Quarterback Rams Matthew Stafford does not participate in team training, as he has problems with his throwing elbow. On Saturday, he met with journalists, and the issue of weapons was obviously the main topic. Stafford tried to make it a minor issue.
“I just have a little soreness,” Stafford said. “We are working on it. Today I felt pretty good. I thought it looked pretty good. Just trying to be smart with it and make me feel as good as I can feel in the first week while doing as many reps as possible.”
He said he had “general soreness” in his elbow. As to whether it happens after he quits or permanently, Stafford said: “I don’t know. It does not matter”.
Stafford called the situation “annoying at the moment, but I’m working on it.”
“We have a great plan,” said Stafford. “I feel stronger every time I come out here and quit. I don’t know if you guys were watching, I felt like I could do whatever throw I wanted tonight. I’m just trying to be smart when I have the opportunity to be sure that I can get out here, break out, let it out like I did today, and get out of there.”
He said that one Saturday his hand “felt good. . . felt good.”
Stafford is not attached to labels, including a baseball injury.
“I don’t know if it’s an injury in baseball or football,” Stafford said. “Currently I play football and this is about a footballer, so I think it is a football injury at the moment. I don’t really care too much about what it’s called, whether it’s abnormal or not, or anything like that. I’m worried about today here. What did I feel? Let’s keep progressing and getting better.”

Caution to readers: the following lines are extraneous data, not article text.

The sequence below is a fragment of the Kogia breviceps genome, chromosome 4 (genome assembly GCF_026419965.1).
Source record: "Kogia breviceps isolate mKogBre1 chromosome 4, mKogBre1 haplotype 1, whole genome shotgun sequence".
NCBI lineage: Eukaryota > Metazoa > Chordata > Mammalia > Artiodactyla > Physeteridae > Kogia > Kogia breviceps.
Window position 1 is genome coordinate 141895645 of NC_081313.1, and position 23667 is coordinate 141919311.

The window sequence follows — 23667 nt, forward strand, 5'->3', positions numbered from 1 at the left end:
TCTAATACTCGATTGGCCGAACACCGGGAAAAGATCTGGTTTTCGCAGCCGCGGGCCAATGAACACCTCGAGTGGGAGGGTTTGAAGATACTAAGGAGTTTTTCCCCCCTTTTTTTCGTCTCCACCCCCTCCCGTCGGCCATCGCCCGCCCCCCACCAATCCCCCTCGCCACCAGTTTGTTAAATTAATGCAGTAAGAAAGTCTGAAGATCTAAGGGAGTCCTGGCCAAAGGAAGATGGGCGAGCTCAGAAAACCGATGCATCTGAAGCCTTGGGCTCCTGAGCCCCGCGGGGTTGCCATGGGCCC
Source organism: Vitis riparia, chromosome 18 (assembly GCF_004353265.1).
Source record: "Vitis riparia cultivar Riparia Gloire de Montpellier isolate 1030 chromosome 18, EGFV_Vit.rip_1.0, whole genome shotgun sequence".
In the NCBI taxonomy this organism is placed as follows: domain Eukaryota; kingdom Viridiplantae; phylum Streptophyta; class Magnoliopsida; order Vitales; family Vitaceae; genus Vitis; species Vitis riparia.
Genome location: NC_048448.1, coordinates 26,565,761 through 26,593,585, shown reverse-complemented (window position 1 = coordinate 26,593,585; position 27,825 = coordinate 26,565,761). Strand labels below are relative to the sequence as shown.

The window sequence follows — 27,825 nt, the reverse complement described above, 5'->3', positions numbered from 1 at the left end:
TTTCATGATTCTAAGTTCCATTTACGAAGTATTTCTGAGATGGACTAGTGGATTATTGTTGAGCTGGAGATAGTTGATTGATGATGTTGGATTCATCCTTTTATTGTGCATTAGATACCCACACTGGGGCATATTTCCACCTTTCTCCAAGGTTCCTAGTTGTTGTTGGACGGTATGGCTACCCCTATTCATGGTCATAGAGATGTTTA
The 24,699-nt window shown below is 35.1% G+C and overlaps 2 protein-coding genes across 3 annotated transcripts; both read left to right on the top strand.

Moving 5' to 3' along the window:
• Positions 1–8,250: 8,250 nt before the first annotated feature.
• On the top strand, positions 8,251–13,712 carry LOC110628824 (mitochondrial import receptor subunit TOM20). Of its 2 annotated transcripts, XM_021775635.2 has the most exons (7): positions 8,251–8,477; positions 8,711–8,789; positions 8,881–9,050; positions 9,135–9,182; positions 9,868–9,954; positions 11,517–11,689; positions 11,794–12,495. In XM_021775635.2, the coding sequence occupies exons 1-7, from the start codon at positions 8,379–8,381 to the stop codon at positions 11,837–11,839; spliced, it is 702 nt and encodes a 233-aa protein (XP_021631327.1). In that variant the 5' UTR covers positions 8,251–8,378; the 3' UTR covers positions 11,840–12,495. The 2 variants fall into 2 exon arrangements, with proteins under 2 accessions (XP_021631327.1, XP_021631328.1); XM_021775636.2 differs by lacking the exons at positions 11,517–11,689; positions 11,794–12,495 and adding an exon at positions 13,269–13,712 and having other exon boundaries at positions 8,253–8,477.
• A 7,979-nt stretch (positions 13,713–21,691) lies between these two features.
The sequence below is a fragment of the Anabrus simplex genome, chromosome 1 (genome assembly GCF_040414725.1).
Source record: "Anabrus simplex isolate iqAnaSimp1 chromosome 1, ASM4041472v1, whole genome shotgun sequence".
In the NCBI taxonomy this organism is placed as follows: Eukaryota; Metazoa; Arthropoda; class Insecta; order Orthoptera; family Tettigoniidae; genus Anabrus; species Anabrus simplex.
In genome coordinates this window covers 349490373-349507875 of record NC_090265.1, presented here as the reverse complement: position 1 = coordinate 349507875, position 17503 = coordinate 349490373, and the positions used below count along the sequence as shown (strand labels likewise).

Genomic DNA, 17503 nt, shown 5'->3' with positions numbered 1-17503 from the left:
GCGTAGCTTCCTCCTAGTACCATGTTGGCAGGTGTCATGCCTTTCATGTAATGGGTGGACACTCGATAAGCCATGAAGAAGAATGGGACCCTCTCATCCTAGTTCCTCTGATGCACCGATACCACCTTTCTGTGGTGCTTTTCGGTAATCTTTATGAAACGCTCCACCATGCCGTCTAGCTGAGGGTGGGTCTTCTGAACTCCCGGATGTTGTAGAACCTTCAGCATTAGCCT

Otherwise, Stafford said the right and predictable things. He has always been tough and resilient. This is amazing. And that makes him reluctant to admit that something might be wrong.
However, he was surprisingly candid when asked if the injury was related to the longevity of his career, which dates back to 2009.
“I won’t go into the details of how we got to this point,” said Stafford. “I don’t think it’s the only reason, but I’m sure it contributes to it. Any time you put your arm under as much stress as I have over the years, I’m sure it won’t be like your elbow. It’s not one of those things that . . . the more I throw, the worse it will be. It’s sort of a balancing act at the moment.”
The Rams struck a balance by keeping him out of team practice but allowing him into individual practice. Whether that balance will work out after the start of the season remains to be seen.